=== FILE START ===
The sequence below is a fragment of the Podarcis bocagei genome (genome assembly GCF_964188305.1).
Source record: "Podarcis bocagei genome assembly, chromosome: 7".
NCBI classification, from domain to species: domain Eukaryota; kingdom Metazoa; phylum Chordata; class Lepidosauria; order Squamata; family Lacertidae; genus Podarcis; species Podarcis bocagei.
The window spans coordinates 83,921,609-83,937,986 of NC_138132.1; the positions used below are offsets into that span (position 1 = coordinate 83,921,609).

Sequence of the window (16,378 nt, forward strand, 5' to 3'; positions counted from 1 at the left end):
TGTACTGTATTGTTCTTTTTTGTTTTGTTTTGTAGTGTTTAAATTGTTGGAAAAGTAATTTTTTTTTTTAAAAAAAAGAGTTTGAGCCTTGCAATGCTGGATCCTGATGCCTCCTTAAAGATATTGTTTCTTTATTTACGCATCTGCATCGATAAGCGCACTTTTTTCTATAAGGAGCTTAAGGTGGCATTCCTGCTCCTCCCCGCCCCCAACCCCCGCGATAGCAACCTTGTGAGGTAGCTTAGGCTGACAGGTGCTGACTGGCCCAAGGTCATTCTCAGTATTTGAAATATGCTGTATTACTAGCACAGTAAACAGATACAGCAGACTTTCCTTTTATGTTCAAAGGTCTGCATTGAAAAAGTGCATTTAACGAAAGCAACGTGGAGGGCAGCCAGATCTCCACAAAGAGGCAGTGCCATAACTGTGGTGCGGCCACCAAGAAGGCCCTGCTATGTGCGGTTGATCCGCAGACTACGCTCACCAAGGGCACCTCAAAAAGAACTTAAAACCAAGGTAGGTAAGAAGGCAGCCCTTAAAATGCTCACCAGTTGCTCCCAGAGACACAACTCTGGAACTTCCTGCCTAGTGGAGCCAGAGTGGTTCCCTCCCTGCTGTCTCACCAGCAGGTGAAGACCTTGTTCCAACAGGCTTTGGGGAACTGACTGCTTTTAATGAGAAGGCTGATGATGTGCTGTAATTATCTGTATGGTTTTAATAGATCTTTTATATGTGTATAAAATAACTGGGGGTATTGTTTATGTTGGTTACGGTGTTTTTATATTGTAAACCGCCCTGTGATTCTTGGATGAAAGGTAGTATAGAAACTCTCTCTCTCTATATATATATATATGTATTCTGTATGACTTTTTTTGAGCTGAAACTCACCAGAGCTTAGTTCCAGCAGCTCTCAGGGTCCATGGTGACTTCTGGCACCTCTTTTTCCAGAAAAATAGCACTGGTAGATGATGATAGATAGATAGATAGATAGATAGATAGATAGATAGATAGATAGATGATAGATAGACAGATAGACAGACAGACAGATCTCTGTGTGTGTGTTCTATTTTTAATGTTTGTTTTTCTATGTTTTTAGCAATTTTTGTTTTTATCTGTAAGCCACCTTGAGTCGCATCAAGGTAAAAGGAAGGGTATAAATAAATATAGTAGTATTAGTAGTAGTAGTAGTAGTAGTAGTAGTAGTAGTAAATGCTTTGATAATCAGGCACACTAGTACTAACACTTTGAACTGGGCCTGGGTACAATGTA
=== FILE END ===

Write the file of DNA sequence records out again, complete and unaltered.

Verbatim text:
The sequence below is a fragment of the Podarcis bocagei genome (genome assembly GCF_964188305.1).
Source record: "Podarcis bocagei genome assembly, chromosome: 7".
NCBI classification, from domain to species: domain Eukaryota; kingdom Metazoa; phylum Chordata; class Lepidosauria; order Squamata; family Lacertidae; genus Podarcis; species Podarcis bocagei.
The window spans coordinates 83,921,609-83,937,986 of NC_138132.1; the positions used below are offsets into that span (position 1 = coordinate 83,921,609).

Sequence of the window (16,378 nt, forward strand, 5' to 3'; positions counted from 1 at the left end):
TGTACTGTATTGTTCTTTTTTGTTTTGTTTTGTAGTGTTTAAATTGTTGGAAAAGTAATTTTTTTTTTTAAAAAAAAGAGTTTGAGCCTTGCAATGCTGGATCCTGATGCCTCCTTAAAGATATTGTTTCTTTATTTACGCATCTGCATCGATAAGCGCACTTTTTTCTATAAGGAGCTTAAGGTGGCATTCCTGCTCCTCCCCGCCCCCAACCCCCGCGATAGCAACCTTGTGAGGTAGCTTAGGCTGACAGGTGCTGACTGGCCCAAGGTCATTCTCAGTATTTGAAATATGCTGTATTACTAGCACAGTAAACAGATACAGCAGACTTTCCTTTTATGTTCAAAGGTCTGCATTGAAAAAGTGCATTTAACGAAAGCAACGTGGAGGGCAGCCAGATCTCCACAAAGAGGCAGTGCCATAACTGTGGTGCGGCCACCAAGAAGGCCCTGCTATGTGCGGTTGATCCGCAGACTACGCTCACCAAGGGCACCTCAAAAAGAACTTAAAACCAAGGTAGGTAAGAAGGCAGCCCTTAAAATGCTCACCAGTTGCTCCCAGAGACACAACTCTGGAACTTCCTGCCTAGTGGAGCCAGAGTGGTTCCCTCCCTGCTGTCTCACCAGCAGGTGAAGACCTTGTTCCAACAGGCTTTGGGGAACTGACTGCTTTTAATGAGAAGGCTGATGATGTGCTGTAATTATCTGTATGGTTTTAATAGATCTTTTATATGTGTATAAAATAACTGGGGGTATTGTTTATGTTGGTTACGGTGTTTTTATATTGTAAACCGCCCTGTGATTCTTGGATGAAAGGTAGTATAGAAACTCTCTCTCTCTATATATATATATATGTATTCTGTATGACTTTTTTTGAGCTGAAACTCACCAGAGCTTAGTTCCAGCAGCTCTCAGGGTCCATGGTGACTTCTGGCACCTCTTTTTCCAGAAAAATAGCACTGGTAGATGATGATAGATAGATAGATAGATAGATAGATAGATAGATAGATAGATAGATGATAGATAGACAGATAGACAGACAGACAGATCTCTGTGTGTGTGTTCTATTTTTAATGTTTGTTTTTCTATGTTTTTAGCAATTTTTGTTTTTATCTGTAAGCCACCTTGAGTCGCATCAAGGTAAAAGGAAGGGTATAAATAAATATAGTAGTATTAGTAGTAGTAGTAGTAGTAGTAGTAGTAGTAGTAAATGCTTTGATAATCAGGCACACTAGTACTAACACTTTGAACTGGGCCTGGGTACAATGTA